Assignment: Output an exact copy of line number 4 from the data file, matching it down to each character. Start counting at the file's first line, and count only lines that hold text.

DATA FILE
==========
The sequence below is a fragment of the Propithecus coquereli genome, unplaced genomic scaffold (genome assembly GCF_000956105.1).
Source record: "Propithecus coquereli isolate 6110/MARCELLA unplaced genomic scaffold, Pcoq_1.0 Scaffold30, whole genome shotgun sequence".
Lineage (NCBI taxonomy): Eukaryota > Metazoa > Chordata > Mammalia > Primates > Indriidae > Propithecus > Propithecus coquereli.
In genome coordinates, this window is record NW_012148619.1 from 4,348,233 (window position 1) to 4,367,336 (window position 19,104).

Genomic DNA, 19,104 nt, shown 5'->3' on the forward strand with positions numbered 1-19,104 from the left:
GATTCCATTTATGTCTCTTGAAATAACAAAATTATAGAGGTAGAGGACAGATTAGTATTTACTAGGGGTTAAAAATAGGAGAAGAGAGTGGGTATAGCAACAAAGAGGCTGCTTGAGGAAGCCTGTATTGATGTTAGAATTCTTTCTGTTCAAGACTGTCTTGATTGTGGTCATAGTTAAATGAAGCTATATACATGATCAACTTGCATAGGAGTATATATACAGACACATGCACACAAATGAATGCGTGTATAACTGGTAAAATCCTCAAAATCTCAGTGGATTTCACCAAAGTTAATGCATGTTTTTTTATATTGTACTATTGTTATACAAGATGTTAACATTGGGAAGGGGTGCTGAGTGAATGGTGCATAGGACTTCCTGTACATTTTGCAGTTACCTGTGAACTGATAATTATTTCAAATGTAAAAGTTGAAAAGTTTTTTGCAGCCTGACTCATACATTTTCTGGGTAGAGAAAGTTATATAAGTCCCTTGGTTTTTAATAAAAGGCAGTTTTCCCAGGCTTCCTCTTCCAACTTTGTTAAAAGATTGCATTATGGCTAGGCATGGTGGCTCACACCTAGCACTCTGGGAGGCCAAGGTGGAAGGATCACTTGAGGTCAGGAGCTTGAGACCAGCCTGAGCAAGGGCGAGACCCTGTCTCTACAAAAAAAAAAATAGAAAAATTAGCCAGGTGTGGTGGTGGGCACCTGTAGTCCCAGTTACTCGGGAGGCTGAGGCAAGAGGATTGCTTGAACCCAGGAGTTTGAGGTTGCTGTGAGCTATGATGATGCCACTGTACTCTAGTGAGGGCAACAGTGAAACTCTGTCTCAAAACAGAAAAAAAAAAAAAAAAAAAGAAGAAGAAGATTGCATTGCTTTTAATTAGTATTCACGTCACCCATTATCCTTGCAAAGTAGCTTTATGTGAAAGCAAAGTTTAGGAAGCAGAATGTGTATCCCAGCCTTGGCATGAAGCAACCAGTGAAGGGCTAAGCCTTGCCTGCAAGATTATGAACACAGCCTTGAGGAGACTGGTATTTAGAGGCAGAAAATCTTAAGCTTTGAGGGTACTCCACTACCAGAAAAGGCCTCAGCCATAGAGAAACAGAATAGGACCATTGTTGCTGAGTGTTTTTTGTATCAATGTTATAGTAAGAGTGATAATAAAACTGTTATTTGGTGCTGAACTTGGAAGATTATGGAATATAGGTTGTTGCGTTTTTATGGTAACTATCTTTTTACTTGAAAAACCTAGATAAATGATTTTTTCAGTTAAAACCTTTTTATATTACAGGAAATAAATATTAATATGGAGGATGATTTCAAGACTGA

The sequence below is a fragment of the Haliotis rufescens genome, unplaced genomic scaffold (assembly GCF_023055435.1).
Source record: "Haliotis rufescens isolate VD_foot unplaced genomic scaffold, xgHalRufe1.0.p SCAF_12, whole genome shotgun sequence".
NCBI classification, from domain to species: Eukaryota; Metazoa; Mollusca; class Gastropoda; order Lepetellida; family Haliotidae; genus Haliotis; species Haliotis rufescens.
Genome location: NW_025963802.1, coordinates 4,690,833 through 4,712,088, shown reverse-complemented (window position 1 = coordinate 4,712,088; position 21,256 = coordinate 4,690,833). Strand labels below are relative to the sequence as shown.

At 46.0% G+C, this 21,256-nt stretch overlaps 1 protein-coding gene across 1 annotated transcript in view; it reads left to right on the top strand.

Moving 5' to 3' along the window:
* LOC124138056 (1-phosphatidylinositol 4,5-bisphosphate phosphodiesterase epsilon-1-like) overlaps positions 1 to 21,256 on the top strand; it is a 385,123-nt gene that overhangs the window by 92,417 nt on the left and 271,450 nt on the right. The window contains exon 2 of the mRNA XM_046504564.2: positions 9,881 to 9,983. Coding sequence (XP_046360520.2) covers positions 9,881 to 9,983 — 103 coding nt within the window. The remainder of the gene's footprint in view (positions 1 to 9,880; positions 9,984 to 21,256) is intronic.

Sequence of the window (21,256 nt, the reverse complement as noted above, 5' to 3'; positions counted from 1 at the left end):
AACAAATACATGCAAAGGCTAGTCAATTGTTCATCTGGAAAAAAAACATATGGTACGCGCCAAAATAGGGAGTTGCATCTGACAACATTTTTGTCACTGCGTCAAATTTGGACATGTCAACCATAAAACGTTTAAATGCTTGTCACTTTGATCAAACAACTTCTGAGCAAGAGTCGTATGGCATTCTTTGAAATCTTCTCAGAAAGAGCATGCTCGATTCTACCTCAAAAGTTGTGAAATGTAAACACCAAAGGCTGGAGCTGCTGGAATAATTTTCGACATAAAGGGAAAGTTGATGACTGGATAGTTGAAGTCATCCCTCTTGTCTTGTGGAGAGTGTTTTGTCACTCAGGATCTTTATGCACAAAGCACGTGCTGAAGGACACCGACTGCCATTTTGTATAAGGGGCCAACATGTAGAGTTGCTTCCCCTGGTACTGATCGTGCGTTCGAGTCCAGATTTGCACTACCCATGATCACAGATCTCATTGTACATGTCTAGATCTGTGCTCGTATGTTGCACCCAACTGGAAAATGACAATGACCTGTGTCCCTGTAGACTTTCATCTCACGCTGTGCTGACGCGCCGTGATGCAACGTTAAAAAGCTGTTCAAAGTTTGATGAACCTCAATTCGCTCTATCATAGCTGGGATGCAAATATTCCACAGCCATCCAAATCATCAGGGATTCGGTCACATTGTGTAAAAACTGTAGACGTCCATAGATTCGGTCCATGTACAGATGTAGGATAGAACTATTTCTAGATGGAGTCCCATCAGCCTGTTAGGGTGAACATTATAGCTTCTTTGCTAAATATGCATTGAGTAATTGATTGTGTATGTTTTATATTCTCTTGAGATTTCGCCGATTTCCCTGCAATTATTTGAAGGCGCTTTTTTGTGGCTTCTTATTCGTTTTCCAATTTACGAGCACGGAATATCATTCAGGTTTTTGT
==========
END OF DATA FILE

In genome coordinates, this window is record NW_012148619.1 from 4,348,233 (window position 1) to 4,367,336 (window position 19,104).